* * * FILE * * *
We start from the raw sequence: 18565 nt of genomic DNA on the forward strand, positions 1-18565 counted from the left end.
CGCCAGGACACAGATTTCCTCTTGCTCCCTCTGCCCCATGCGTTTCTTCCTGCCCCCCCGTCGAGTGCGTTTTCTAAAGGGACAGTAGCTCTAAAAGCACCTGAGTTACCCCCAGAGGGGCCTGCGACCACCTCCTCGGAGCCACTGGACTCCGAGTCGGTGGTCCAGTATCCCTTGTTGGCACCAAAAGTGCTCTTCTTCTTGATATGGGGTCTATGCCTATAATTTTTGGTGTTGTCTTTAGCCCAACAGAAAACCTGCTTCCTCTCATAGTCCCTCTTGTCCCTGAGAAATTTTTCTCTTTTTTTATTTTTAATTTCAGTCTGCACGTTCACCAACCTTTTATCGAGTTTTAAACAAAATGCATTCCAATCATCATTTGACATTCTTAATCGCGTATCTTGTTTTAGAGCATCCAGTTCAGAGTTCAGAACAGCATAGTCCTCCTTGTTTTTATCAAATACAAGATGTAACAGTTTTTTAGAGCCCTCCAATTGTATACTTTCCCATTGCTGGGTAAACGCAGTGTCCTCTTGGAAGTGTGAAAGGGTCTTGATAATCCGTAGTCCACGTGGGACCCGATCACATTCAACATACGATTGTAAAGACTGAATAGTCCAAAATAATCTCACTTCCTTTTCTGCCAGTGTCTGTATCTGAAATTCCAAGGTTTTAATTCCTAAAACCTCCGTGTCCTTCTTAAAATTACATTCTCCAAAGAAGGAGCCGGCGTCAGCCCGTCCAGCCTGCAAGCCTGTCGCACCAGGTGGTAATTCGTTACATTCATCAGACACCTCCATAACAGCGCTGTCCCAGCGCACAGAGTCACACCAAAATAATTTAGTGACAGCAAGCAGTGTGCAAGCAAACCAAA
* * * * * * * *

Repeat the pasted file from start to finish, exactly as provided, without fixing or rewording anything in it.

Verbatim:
We start from the raw sequence: 18565 nt of genomic DNA on the forward strand, positions 1-18565 counted from the left end.
CGCCAGGACACAGATTTCCTCTTGCTCCCTCTGCCCCATGCGTTTCTTCCTGCCCCCCCGTCGAGTGCGTTTTCTAAAGGGACAGTAGCTCTAAAAGCACCTGAGTTACCCCCAGAGGGGCCTGCGACCACCTCCTCGGAGCCACTGGACTCCGAGTCGGTGGTCCAGTATCCCTTGTTGGCACCAAAAGTGCTCTTCTTCTTGATATGGGGTCTATGCCTATAATTTTTGGTGTTGTCTTTAGCCCAACAGAAAACCTGCTTCCTCTCATAGTCCCTCTTGTCCCTGAGAAATTTTTCTCTTTTTTTATTTTTAATTTCAGTCTGCACGTTCACCAACCTTTTATCGAGTTTTAAACAAAATGCATTCCAATCATCATTTGACATTCTTAATCGCGTATCTTGTTTTAGAGCATCCAGTTCAGAGTTCAGAACAGCATAGTCCTCCTTGTTTTTATCAAATACAAGATGTAACAGTTTTTTAGAGCCCTCCAATTGTATACTTTCCCATTGCTGGGTAAACGCAGTGTCCTCTTGGAAGTGTGAAAGGGTCTTGATAATCCGTAGTCCACGTGGGACCCGATCACATTCAACATACGATTGTAAAGACTGAATAGTCCAAAATAATCTCACTTCCTTTTCTGCCAGTGTCTGTATCTGAAATTCCAAGGTTTTAATTCCTAAAACCTCCGTGTCCTTCTTAAAATTACATTCTCCAAAGAAGGAGCCGGCGTCAGCCCGTCCAGCCTGCAAGCCTGTCGCACCAGGTGGTAATTCGTTACATTCATCAGACACCTCCATAACAGCGCTGTCCCAGCGCACAGAGTCACACCAAAATAATTTAGTGACAGCAAGCAGTGTGCAAGCAAACCAAA